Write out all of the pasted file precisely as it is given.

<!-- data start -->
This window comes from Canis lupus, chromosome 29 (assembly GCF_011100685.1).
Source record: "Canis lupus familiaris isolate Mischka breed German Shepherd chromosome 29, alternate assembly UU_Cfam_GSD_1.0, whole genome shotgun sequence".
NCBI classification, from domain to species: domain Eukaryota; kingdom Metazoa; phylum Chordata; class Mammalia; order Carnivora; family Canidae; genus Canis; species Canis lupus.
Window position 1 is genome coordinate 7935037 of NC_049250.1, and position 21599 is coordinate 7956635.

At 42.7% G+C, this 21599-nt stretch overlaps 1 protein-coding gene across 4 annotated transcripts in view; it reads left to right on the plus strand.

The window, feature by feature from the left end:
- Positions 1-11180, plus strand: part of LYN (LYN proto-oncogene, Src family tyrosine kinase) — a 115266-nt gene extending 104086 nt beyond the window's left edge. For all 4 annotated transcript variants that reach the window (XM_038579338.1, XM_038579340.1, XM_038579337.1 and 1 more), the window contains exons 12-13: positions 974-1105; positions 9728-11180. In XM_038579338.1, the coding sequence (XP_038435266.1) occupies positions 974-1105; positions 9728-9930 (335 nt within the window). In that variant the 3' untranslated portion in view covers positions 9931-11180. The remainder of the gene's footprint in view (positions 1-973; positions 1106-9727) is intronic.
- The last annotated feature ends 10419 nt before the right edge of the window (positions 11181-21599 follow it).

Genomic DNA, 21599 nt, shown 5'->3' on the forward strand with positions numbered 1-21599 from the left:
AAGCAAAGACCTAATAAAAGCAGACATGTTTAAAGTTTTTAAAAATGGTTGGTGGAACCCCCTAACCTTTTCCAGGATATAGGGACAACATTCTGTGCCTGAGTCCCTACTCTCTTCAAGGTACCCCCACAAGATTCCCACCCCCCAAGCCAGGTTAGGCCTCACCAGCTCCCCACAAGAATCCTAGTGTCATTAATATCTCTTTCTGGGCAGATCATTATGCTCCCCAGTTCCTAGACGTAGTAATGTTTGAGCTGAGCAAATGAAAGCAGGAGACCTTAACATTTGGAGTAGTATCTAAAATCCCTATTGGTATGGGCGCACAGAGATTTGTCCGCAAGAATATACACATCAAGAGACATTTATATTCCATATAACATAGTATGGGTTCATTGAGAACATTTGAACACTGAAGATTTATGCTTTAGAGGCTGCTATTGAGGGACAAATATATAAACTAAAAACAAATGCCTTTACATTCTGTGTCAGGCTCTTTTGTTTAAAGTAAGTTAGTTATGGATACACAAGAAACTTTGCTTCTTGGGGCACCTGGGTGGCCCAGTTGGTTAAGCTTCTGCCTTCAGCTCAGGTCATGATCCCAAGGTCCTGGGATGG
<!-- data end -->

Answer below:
This window comes from Canis lupus, chromosome 29 (assembly GCF_011100685.1).
Source record: "Canis lupus familiaris isolate Mischka breed German Shepherd chromosome 29, alternate assembly UU_Cfam_GSD_1.0, whole genome shotgun sequence".
NCBI classification, from domain to species: domain Eukaryota; kingdom Metazoa; phylum Chordata; class Mammalia; order Carnivora; family Canidae; genus Canis; species Canis lupus.
Window position 1 is genome coordinate 7935037 of NC_049250.1, and position 21599 is coordinate 7956635.

At 42.7% G+C, this 21599-nt stretch overlaps 1 protein-coding gene across 4 annotated transcripts in view; it reads left to right on the plus strand.

The window, feature by feature from the left end:
- Positions 1-11180, plus strand: part of LYN (LYN proto-oncogene, Src family tyrosine kinase) — a 115266-nt gene extending 104086 nt beyond the window's left edge. For all 4 annotated transcript variants that reach the window (XM_038579338.1, XM_038579340.1, XM_038579337.1 and 1 more), the window contains exons 12-13: positions 974-1105; positions 9728-11180. In XM_038579338.1, the coding sequence (XP_038435266.1) occupies positions 974-1105; positions 9728-9930 (335 nt within the window). In that variant the 3' untranslated portion in view covers positions 9931-11180. The remainder of the gene's footprint in view (positions 1-973; positions 1106-9727) is intronic.
- The last annotated feature ends 10419 nt before the right edge of the window (positions 11181-21599 follow it).

Genomic DNA, 21599 nt, shown 5'->3' on the forward strand with positions numbered 1-21599 from the left:
AAGCAAAGACCTAATAAAAGCAGACATGTTTAAAGTTTTTAAAAATGGTTGGTGGAACCCCCTAACCTTTTCCAGGATATAGGGACAACATTCTGTGCCTGAGTCCCTACTCTCTTCAAGGTACCCCCACAAGATTCCCACCCCCCAAGCCAGGTTAGGCCTCACCAGCTCCCCACAAGAATCCTAGTGTCATTAATATCTCTTTCTGGGCAGATCATTATGCTCCCCAGTTCCTAGACGTAGTAATGTTTGAGCTGAGCAAATGAAAGCAGGAGACCTTAACATTTGGAGTAGTATCTAAAATCCCTATTGGTATGGGCGCACAGAGATTTGTCCGCAAGAATATACACATCAAGAGACATTTATATTCCATATAACATAGTATGGGTTCATTGAGAACATTTGAACACTGAAGATTTATGCTTTAGAGGCTGCTATTGAGGGACAAATATATAAACTAAAAACAAATGCCTTTACATTCTGTGTCAGGCTCTTTTGTTTAAAGTAAGTTAGTTATGGATACACAAGAAACTTTGCTTCTTGGGGCACCTGGGTGGCCCAGTTGGTTAAGCTTCTGCCTTCAGCTCAGGTCATGATCCCAAGGTCCTGGGATGG